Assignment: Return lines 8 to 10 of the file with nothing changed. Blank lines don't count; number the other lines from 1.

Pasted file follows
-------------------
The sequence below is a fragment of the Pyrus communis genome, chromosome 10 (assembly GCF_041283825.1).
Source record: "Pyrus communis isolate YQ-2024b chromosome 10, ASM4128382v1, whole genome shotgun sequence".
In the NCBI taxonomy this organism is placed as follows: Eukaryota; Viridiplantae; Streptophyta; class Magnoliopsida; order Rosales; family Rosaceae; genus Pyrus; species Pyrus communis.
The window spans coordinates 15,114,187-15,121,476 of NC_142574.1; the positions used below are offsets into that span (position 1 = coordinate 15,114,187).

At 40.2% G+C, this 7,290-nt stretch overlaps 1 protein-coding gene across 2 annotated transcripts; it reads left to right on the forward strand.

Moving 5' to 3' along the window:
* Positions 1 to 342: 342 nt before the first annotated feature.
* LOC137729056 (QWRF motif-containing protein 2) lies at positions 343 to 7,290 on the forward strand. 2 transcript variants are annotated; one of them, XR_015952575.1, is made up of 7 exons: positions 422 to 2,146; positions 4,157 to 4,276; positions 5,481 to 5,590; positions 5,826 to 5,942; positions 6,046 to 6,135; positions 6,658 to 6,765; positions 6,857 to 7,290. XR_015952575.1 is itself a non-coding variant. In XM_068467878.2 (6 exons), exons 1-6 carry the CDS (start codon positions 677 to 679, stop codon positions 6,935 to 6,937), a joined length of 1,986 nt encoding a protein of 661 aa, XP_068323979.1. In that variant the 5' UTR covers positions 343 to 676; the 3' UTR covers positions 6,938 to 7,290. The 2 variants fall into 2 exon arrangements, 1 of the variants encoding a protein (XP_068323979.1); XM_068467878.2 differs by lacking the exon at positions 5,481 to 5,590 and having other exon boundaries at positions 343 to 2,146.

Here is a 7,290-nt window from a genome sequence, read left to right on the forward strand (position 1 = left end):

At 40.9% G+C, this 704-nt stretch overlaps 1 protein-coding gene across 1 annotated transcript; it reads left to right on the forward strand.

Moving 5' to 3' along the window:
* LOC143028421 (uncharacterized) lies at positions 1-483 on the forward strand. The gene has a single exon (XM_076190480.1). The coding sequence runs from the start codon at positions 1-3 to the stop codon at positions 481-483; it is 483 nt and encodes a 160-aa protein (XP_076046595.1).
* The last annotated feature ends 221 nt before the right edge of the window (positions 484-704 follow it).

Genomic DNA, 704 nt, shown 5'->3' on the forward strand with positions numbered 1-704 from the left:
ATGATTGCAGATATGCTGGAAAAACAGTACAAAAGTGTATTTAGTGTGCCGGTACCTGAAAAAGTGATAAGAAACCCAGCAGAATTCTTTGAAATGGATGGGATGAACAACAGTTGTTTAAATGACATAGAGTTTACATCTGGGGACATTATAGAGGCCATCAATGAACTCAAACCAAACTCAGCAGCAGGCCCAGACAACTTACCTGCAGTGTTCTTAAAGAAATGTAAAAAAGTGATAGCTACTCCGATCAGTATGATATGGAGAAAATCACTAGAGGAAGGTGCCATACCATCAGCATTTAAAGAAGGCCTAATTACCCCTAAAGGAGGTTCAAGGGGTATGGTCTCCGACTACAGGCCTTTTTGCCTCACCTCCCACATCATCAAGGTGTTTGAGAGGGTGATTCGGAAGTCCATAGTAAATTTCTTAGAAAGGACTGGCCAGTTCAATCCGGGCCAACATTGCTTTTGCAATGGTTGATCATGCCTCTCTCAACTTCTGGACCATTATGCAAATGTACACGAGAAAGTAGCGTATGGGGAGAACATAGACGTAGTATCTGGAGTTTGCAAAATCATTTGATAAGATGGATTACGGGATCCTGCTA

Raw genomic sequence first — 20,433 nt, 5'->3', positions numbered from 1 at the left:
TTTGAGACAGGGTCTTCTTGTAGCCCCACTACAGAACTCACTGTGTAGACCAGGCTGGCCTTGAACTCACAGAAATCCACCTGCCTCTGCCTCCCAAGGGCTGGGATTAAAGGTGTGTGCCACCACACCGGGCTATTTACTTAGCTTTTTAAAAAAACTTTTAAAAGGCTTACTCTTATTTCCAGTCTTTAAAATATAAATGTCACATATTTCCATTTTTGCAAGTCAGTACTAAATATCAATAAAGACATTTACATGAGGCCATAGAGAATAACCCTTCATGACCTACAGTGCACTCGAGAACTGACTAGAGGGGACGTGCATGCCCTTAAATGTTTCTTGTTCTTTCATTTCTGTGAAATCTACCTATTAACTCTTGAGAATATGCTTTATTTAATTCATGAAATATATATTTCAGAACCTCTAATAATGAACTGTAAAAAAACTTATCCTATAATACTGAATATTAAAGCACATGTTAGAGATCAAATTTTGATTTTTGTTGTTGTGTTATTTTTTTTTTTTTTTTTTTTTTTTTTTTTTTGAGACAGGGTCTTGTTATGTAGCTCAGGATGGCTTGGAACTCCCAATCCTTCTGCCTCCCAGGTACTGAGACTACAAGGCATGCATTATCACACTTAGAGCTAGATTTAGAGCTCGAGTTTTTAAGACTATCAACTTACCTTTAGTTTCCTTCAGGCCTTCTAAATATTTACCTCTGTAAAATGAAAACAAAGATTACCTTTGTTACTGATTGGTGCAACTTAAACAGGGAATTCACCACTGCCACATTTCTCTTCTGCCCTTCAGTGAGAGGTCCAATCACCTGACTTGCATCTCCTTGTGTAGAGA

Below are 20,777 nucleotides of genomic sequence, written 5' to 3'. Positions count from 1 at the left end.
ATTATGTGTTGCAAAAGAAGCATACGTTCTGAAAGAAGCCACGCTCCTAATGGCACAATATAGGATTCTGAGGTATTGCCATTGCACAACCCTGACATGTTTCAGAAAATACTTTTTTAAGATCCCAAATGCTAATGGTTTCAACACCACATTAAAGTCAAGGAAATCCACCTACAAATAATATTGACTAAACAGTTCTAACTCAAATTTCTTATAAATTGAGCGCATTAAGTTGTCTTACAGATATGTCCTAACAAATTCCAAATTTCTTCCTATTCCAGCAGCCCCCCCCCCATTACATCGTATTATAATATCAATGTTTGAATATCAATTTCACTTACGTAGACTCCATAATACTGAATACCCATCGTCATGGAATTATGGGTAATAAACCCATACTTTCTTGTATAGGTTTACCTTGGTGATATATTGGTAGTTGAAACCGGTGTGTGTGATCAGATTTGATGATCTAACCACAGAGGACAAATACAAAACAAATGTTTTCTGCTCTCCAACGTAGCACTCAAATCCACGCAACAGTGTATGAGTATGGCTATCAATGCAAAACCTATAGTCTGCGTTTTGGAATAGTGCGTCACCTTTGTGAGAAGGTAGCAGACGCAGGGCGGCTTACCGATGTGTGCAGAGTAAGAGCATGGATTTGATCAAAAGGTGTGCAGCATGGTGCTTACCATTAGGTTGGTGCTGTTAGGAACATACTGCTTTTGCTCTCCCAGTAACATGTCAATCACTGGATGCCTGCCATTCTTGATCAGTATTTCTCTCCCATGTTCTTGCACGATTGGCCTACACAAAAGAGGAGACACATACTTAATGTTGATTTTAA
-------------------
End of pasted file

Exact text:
* LOC137729056 (QWRF motif-containing protein 2) lies at positions 343 to 7,290 on the forward strand. 2 transcript variants are annotated; one of them, XR_015952575.1, is made up of 7 exons: positions 422 to 2,146; positions 4,157 to 4,276; positions 5,481 to 5,590; positions 5,826 to 5,942; positions 6,046 to 6,135; positions 6,658 to 6,765; positions 6,857 to 7,290. XR_015952575.1 is itself a non-coding variant. In XM_068467878.2 (6 exons), exons 1-6 carry the CDS (start codon positions 677 to 679, stop codon positions 6,935 to 6,937), a joined length of 1,986 nt encoding a protein of 661 aa, XP_068323979.1. In that variant the 5' UTR covers positions 343 to 676; the 3' UTR covers positions 6,938 to 7,290. The 2 variants fall into 2 exon arrangements, 1 of the variants encoding a protein (XP_068323979.1); XM_068467878.2 differs by lacking the exon at positions 5,481 to 5,590 and having other exon boundaries at positions 343 to 2,146.

Here is a 7,290-nt window from a genome sequence, read left to right on the forward strand (position 1 = left end):

At 40.9% G+C, this 704-nt stretch overlaps 1 protein-coding gene across 1 annotated transcript; it reads left to right on the forward strand.